SAN FRANCISCO—RF chip maker TriQuint Semiconductor Inc. cut about 70 jobs in Florida last week after issuing a disappointing quarterly report and sales forecast, according to a report by the South Florida Sun Sentinel.
The Sun Sentinel reported Monday (April 30) that TriQuint cut about 70 jobs last week in Apopka, Fla.,where TriQuint has a 100-mm surface acoustic wave (SAW) filter fab. The company said last week it would cut an unspecified number of jobs in Florida and Costa Rica, where it has a SAW filter test and assembly facility.
TriQuint said last week that the job cuts were part of a plan to restructure the company's filter-related operations. The company's stock price nose-dived last week after the company forecast a loss for the current quarter.
"We are rightsizing our factories in Florida and Costa Rica as we transition to [wafer-level packaging] and away from commodity duplexers towards a higher-value mix of products," said Ralph Quinsey, TriQuint's president and CEO, in a conference call with analysts following last week's quarterly report. Quinsey said the job cuts were "necessary" as the company moves to higher-valued products and next generation packaging technology.
A spokesperson for TriQuint said the company is not revealing the total number of jobs that have been cut. No jobs are being eliminated outside of Florida or Costa Rica, the spokesperson said. Most of the jobs eliminated were in operations, the spokesperson said.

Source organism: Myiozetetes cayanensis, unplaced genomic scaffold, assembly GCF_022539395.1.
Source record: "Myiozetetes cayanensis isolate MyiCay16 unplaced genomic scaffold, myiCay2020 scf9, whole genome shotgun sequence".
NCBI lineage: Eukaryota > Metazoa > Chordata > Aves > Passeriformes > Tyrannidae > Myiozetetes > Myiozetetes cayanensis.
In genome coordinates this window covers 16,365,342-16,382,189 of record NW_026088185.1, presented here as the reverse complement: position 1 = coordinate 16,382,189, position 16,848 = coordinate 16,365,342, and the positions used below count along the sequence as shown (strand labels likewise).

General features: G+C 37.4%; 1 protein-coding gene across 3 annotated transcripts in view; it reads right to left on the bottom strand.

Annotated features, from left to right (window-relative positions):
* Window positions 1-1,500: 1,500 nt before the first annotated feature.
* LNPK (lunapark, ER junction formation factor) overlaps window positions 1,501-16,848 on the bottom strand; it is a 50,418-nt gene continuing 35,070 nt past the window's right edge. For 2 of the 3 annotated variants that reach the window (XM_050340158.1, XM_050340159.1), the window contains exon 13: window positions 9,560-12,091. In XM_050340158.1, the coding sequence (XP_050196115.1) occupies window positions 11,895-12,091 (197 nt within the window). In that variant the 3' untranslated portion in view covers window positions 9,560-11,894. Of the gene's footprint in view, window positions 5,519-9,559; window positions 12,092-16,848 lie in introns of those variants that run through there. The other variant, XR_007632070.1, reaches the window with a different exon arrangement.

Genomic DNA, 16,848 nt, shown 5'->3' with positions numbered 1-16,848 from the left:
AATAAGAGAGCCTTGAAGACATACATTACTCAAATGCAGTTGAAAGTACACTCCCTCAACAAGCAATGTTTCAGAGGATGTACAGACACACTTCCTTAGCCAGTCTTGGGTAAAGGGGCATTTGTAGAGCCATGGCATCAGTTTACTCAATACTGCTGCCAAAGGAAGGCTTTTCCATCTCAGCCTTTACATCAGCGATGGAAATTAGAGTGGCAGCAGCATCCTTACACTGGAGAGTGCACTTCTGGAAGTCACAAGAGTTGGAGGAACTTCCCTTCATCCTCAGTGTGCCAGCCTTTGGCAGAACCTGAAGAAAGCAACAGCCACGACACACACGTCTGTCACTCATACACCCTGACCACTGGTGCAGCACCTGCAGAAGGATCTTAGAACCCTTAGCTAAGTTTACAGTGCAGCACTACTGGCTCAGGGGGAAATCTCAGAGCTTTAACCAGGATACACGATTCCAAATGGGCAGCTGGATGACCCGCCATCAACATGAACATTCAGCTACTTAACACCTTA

TriQuint reported first quarter sales of $216.7 million, down 5 percent from the previous quarter and down 3 percent compared to the first quarter of 2011. TriQuint reported a net income for the quarter of $1.9 million, down 56 percent compared to the previous quarter and down 85 percent compared to the first quarter of 2011.
But TriQuint said it expects sales for the current quarter to fall to between $170 million and $185 million. The company said it expects to report a loss on a pro forma basis, excluding charges and special items, of 10 to 15 cents per share due to weak revenue and higher litigation costs. TriQuint said it expects sales to return to higher levels in the second half of the year.
During last week's conference call, Quinsey said the second quarter revenue decrease would be driven largely by lower demand from TriQuint's largest customer, Hon Hai Precision Industry Co. Ltd., the giant Taiwanese contract manufacturer that operates under the trade name Foxconn Technology Group. Foxconn, which accounted for 37 percent of TriQuint's first quarter sales, makes products on a contract manufacturing basis for Apple Inc. and other firms.
TriQuint also announced it would restructure its filter-related operations in the second quarter as part of a planned transition in filter packaging technology and due to a change in product mix. The company said it would record a restructuring charge of $12 million to $14 million for excess equipment and severance costs.
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